Works cited

John C. Merril, "Overview: Theoretical Foundations for Media Ethics," 3-32 In A. David Gordon, John M
Kittross, John C Merril, William Babcock, and Michael Dorsher (eds.), Controversies in Media ethics,
3rd Edition (New York: Routledge, 2011).............................................................................................................

Comments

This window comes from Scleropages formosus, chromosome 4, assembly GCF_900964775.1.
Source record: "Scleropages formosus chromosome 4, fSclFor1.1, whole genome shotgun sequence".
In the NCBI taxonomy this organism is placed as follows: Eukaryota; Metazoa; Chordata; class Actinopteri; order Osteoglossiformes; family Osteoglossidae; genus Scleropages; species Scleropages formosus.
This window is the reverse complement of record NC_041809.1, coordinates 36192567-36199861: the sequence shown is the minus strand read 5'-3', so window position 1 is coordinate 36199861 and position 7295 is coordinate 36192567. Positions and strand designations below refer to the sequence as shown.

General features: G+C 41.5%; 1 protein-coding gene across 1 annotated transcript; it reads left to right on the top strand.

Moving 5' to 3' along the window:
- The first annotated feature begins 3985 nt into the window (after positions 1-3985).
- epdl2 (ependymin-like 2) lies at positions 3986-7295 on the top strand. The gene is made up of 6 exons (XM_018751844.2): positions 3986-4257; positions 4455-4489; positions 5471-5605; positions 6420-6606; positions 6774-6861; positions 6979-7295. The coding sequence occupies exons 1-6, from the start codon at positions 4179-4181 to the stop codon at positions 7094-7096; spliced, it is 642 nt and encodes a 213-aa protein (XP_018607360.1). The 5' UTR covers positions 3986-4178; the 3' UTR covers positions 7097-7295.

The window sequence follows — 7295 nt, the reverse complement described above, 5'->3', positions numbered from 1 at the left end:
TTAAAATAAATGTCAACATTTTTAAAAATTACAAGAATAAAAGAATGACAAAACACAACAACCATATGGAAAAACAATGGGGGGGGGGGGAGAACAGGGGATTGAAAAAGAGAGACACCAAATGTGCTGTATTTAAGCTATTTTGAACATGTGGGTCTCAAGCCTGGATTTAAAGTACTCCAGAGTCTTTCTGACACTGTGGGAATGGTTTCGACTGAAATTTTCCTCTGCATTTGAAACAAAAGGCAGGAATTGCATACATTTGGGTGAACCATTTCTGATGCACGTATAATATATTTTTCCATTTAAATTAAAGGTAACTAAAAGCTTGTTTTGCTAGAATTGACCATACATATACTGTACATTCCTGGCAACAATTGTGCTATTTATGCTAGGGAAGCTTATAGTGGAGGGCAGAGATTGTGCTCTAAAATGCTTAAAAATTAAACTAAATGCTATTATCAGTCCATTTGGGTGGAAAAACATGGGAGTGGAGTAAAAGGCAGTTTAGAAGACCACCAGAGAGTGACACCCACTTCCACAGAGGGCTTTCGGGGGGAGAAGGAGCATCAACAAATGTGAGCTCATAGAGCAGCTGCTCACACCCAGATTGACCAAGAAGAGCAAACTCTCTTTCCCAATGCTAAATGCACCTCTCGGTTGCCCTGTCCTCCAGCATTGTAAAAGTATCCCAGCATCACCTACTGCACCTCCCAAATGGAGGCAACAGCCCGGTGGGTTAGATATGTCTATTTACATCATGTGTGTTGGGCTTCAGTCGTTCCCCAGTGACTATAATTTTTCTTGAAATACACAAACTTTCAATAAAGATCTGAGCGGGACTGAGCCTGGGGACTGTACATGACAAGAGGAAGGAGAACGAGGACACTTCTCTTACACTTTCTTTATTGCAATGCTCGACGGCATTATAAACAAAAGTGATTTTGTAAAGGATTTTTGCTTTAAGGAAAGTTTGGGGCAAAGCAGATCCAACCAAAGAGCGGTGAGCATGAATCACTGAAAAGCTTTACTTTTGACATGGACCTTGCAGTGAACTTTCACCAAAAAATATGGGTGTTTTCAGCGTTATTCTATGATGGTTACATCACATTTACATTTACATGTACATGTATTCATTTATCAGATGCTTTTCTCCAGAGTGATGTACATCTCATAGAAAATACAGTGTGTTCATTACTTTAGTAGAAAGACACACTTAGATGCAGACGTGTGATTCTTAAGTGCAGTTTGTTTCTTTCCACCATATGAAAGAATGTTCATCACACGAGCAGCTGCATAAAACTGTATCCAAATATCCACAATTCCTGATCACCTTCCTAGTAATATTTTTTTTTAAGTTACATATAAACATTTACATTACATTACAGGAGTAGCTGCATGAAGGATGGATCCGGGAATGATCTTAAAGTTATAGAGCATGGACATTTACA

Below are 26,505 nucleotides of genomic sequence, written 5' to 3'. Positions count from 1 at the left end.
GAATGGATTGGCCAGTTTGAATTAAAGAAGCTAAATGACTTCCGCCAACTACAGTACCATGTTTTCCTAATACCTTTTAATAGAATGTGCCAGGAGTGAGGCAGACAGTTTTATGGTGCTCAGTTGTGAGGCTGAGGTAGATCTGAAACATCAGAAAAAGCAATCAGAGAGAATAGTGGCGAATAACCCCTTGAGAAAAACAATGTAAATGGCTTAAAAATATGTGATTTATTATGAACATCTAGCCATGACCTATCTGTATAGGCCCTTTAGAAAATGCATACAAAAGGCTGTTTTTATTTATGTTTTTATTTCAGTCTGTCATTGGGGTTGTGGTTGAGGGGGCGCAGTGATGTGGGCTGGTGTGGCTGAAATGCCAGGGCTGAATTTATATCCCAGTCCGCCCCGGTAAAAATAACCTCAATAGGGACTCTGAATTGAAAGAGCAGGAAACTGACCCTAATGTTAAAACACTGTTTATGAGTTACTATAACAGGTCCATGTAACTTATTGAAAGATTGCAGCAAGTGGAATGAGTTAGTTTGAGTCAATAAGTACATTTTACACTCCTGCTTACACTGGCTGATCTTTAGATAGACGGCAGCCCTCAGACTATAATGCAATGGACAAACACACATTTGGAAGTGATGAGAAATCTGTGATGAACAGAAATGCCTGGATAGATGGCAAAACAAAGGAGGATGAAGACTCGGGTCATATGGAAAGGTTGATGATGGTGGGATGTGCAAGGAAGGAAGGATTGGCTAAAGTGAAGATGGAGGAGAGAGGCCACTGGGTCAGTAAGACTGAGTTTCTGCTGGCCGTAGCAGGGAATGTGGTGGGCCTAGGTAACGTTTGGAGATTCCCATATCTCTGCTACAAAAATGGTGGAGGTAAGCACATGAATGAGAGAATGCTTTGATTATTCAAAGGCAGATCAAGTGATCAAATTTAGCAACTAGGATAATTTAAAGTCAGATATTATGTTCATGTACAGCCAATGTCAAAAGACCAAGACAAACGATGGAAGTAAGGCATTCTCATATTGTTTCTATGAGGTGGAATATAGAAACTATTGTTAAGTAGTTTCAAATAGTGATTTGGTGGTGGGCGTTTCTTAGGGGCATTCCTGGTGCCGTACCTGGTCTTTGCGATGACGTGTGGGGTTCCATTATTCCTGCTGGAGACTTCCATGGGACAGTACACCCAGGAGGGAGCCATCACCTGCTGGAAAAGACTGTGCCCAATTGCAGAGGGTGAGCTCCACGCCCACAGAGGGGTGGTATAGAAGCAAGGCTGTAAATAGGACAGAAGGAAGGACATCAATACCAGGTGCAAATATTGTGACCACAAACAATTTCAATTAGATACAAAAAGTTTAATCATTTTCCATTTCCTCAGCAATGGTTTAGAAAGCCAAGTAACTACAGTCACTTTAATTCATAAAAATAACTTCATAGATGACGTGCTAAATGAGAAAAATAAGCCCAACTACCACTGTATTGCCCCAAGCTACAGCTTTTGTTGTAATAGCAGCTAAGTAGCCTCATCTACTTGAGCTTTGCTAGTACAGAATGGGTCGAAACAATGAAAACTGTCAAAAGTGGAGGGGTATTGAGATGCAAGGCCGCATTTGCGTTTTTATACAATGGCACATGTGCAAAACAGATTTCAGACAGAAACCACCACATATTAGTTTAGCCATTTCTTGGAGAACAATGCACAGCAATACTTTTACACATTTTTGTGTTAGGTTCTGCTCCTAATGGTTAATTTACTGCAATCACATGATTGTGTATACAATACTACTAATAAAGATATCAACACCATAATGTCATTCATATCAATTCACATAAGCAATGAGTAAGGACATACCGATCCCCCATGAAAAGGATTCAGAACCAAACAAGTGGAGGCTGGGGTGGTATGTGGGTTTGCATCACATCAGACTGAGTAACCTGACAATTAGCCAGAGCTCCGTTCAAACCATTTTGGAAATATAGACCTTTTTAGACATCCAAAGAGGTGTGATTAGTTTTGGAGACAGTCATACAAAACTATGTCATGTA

I really enjoyed reading your article and your title gives a good idea of what you’re going to talk about. I really love how you mentioned both sides of the problem and you took realistic situations as examples to support your points. One of your examples that intrigued me was your reference to rape culture because it is an issue in society that requires a lot more attention. Our society gives off the wrong idea that rape has no consequences and it happens infrequently. In many cases, the victims were blamed and were seen responsible for enabling the act and even when found guilty, many of the perpetrators were not punished severely. Rape culture is also normalized in certain advertisements and music where woman is objectified and degraded. These form of media has a great influence on the population and it is sending off these discriminatory messages stating that this type of behavior is encouraged. These messages can be misunderstood, resulting in rape and potentially also leading to unplanned pregnancy. I believe that acknowledging this issue could have greatly emphasized the burden on the ethics relating to abortions, because women are faced with an incredible tough decision on whether they should keep the child of a rapist or abort it. I have found a website that contains shocking statistics on women facing these tough decisions.